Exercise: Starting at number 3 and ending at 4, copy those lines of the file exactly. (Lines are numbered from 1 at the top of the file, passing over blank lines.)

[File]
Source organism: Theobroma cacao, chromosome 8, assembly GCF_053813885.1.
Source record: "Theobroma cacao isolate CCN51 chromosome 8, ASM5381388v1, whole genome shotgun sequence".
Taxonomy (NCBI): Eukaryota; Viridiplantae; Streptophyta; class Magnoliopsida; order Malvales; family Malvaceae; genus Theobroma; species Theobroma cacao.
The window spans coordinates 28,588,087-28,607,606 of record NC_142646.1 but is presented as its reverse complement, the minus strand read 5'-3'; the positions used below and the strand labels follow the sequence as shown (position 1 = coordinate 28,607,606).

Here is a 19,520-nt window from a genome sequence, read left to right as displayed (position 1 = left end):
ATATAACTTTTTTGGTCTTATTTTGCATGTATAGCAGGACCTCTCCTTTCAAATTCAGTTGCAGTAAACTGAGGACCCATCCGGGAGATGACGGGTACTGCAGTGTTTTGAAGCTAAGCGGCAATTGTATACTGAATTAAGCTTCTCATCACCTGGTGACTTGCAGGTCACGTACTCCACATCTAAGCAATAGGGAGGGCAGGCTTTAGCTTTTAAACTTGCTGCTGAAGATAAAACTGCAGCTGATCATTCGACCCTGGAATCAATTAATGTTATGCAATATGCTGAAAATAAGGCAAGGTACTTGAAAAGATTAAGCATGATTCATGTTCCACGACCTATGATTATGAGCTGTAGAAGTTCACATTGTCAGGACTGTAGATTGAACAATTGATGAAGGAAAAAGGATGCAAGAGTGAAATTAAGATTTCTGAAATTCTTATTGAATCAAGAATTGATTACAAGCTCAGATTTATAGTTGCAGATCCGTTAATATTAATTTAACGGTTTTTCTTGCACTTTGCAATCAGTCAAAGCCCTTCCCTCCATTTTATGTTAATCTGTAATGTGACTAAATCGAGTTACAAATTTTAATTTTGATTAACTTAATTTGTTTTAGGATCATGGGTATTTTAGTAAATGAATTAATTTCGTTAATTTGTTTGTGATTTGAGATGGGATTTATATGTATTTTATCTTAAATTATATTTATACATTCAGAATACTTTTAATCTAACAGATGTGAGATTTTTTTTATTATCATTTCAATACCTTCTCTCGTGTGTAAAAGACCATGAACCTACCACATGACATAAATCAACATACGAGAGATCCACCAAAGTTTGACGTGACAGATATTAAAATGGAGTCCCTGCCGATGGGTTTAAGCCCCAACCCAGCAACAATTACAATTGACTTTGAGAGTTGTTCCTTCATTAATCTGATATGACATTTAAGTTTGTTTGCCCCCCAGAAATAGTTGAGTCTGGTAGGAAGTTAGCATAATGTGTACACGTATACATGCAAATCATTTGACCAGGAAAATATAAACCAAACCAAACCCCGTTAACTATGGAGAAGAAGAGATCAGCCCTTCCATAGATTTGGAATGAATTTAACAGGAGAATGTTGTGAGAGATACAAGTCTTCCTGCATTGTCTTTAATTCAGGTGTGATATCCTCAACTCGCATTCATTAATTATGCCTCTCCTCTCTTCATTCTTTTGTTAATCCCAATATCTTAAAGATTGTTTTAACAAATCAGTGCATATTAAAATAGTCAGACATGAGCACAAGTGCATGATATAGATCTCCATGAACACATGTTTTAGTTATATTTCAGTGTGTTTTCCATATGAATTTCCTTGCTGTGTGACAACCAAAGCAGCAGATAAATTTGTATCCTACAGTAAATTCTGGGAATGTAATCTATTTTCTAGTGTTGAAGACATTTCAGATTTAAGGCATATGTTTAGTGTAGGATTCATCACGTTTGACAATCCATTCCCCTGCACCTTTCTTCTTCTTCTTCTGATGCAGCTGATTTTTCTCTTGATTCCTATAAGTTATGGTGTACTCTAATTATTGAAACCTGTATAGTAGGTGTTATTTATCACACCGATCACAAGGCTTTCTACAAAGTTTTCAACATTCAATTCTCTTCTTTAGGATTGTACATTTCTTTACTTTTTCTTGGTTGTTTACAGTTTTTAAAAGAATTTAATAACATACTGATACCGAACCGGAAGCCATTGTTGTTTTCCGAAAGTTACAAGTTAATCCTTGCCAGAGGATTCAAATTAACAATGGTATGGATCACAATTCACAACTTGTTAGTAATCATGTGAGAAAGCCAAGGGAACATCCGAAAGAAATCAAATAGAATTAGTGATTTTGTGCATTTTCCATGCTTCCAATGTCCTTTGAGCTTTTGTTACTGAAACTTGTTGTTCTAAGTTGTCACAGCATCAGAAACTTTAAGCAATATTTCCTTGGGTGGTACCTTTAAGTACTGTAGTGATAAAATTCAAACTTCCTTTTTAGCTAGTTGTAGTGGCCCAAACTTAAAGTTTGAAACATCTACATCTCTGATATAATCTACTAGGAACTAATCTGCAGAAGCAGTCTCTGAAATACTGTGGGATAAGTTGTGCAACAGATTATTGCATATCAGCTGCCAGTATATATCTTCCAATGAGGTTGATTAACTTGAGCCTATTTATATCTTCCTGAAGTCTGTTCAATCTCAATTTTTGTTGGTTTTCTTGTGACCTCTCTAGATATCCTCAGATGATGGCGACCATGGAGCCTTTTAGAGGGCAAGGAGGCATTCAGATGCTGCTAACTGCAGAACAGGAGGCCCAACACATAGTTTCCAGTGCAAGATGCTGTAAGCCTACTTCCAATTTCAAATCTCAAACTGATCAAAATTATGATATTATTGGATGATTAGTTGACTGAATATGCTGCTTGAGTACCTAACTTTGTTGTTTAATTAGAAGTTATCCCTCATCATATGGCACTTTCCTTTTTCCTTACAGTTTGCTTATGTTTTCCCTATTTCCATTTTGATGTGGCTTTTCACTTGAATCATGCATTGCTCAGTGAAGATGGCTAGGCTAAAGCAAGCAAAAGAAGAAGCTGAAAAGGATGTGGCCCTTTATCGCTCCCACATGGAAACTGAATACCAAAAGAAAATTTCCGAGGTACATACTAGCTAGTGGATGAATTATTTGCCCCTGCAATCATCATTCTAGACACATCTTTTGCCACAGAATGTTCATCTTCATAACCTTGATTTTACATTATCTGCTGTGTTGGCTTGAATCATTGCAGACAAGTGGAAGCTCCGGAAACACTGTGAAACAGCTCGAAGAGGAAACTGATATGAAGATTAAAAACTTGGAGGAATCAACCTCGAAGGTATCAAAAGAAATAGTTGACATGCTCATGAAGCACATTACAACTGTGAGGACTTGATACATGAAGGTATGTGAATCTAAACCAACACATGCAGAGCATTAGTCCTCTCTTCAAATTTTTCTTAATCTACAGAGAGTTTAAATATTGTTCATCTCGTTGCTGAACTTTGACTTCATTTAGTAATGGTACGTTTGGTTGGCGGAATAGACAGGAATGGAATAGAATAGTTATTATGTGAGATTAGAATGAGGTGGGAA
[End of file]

Taxonomy (NCBI): Eukaryota; Viridiplantae; Streptophyta; class Magnoliopsida; order Malvales; family Malvaceae; genus Theobroma; species Theobroma cacao.
The window spans coordinates 28,588,087-28,607,606 of record NC_142646.1 but is presented as its reverse complement, the minus strand read 5'-3'; the positions used below and the strand labels follow the sequence as shown (position 1 = coordinate 28,607,606).